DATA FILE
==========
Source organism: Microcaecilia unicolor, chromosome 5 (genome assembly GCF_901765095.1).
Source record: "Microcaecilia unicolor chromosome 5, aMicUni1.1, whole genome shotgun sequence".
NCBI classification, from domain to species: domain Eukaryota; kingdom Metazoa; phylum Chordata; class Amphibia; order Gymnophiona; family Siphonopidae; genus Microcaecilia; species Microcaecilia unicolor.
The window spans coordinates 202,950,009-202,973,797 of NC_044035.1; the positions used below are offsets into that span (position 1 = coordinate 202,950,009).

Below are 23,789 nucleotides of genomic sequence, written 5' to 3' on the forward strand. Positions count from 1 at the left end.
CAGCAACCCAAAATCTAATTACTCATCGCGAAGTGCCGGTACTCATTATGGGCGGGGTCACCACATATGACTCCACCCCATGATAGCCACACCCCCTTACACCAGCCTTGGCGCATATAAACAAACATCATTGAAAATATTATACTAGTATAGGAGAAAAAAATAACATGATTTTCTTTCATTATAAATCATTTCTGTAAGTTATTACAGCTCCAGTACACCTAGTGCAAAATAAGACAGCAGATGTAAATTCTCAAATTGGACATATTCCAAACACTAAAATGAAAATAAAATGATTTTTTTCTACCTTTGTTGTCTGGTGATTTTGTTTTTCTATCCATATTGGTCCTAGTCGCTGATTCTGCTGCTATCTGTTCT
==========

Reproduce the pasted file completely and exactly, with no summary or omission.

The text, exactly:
Source organism: Microcaecilia unicolor, chromosome 5 (genome assembly GCF_901765095.1).
Source record: "Microcaecilia unicolor chromosome 5, aMicUni1.1, whole genome shotgun sequence".
NCBI classification, from domain to species: domain Eukaryota; kingdom Metazoa; phylum Chordata; class Amphibia; order Gymnophiona; family Siphonopidae; genus Microcaecilia; species Microcaecilia unicolor.
The window spans coordinates 202,950,009-202,973,797 of NC_044035.1; the positions used below are offsets into that span (position 1 = coordinate 202,950,009).

Below are 23,789 nucleotides of genomic sequence, written 5' to 3' on the forward strand. Positions count from 1 at the left end.
CAGCAACCCAAAATCTAATTACTCATCGCGAAGTGCCGGTACTCATTATGGGCGGGGTCACCACATATGACTCCACCCCATGATAGCCACACCCCCTTACACCAGCCTTGGCGCATATAAACAAACATCATTGAAAATATTATACTAGTATAGGAGAAAAAAATAACATGATTTTCTTTCATTATAAATCATTTCTGTAAGTTATTACAGCTCCAGTACACCTAGTGCAAAATAAGACAGCAGATGTAAATTCTCAAATTGGACATATTCCAAACACTAAAATGAAAATAAAATGATTTTTTTCTACCTTTGTTGTCTGGTGATTTTGTTTTTCTATCCATATTGGTCCTAGTCGCTGATTCTGCTGCTATCTGTTCT